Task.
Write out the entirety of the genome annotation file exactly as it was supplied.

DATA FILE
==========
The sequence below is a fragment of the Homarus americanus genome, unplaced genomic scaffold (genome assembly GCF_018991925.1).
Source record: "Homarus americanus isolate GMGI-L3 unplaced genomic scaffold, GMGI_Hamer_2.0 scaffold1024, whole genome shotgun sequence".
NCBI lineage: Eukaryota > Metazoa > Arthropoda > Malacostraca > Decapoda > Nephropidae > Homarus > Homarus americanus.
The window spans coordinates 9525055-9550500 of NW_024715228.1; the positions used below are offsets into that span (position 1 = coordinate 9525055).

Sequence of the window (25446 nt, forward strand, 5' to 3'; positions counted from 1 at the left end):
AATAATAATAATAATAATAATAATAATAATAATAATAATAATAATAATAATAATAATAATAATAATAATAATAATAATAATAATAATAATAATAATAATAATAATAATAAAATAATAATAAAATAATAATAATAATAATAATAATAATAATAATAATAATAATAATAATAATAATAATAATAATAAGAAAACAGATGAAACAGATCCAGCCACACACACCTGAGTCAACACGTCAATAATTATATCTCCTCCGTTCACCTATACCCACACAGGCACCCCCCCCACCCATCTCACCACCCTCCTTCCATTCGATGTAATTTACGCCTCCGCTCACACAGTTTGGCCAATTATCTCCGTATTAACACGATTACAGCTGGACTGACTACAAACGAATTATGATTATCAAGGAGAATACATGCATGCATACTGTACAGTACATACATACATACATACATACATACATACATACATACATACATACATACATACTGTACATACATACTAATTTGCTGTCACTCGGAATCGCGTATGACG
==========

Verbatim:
The sequence below is a fragment of the Homarus americanus genome, unplaced genomic scaffold (genome assembly GCF_018991925.1).
Source record: "Homarus americanus isolate GMGI-L3 unplaced genomic scaffold, GMGI_Hamer_2.0 scaffold1024, whole genome shotgun sequence".
NCBI lineage: Eukaryota > Metazoa > Arthropoda > Malacostraca > Decapoda > Nephropidae > Homarus > Homarus americanus.
The window spans coordinates 9525055-9550500 of NW_024715228.1; the positions used below are offsets into that span (position 1 = coordinate 9525055).

Sequence of the window (25446 nt, forward strand, 5' to 3'; positions counted from 1 at the left end):
AATAATAATAATAATAATAATAATAATAATAATAATAATAATAATAATAATAATAATAATAATAATAATAATAATAATAATAATAATAATAATAATAATAATAATAATAAAATAATAATAAAATAATAATAATAATAATAATAATAATAATAATAATAATAATAATAATAATAATAATAATAATAAGAAAACAGATGAAACAGATCCAGCCACACACACCTGAGTCAACACGTCAATAATTATATCTCCTCCGTTCACCTATACCCACACAGGCACCCCCCCCACCCATCTCACCACCCTCCTTCCATTCGATGTAATTTACGCCTCCGCTCACACAGTTTGGCCAATTATCTCCGTATTAACACGATTACAGCTGGACTGACTACAAACGAATTATGATTATCAAGGAGAATACATGCATGCATACTGTACAGTACATACATACATACATACATACATACATACATACATACATACATACATACATACTGTACATACATACTAATTTGCTGTCACTCGGAATCGCGTATGACG